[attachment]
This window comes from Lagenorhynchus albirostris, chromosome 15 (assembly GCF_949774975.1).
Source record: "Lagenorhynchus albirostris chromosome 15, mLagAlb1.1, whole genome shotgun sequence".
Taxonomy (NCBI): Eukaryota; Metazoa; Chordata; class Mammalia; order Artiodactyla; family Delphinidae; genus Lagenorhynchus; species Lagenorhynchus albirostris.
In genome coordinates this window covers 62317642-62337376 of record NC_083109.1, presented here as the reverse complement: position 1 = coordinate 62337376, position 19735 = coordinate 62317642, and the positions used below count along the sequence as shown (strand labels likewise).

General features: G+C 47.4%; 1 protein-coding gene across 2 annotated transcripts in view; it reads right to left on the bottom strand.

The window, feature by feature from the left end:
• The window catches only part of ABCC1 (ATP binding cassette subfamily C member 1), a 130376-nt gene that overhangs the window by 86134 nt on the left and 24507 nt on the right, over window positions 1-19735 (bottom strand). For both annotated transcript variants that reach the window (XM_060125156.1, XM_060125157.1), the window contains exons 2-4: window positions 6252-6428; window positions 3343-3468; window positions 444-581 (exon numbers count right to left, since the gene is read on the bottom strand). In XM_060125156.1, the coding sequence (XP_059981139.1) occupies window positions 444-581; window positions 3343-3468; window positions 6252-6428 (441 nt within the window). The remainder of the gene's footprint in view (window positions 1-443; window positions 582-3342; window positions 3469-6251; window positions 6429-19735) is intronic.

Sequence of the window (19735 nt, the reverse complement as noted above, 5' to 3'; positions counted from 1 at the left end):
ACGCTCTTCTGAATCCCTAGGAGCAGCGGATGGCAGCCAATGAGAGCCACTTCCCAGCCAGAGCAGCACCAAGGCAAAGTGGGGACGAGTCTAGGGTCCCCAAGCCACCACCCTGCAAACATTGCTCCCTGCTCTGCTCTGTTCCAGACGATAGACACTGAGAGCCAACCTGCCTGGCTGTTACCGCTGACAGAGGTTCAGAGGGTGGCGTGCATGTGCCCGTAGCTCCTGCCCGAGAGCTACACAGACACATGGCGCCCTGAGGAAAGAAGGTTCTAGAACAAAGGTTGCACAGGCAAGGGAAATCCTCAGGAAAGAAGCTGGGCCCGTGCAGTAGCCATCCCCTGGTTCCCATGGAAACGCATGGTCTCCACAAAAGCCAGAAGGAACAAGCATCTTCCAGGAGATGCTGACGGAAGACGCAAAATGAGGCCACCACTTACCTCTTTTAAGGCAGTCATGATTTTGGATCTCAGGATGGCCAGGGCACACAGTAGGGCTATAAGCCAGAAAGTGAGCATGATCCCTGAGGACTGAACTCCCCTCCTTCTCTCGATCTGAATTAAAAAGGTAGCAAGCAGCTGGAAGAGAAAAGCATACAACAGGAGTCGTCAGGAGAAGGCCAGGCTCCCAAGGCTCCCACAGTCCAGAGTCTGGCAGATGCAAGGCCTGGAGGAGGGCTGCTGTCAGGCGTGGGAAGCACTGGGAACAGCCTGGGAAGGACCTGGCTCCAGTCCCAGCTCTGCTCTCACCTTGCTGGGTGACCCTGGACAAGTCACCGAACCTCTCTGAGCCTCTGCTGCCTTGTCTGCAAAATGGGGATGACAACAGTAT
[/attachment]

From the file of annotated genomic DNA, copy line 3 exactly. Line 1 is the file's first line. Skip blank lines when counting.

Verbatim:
Taxonomy (NCBI): Eukaryota; Metazoa; Chordata; class Mammalia; order Artiodactyla; family Delphinidae; genus Lagenorhynchus; species Lagenorhynchus albirostris.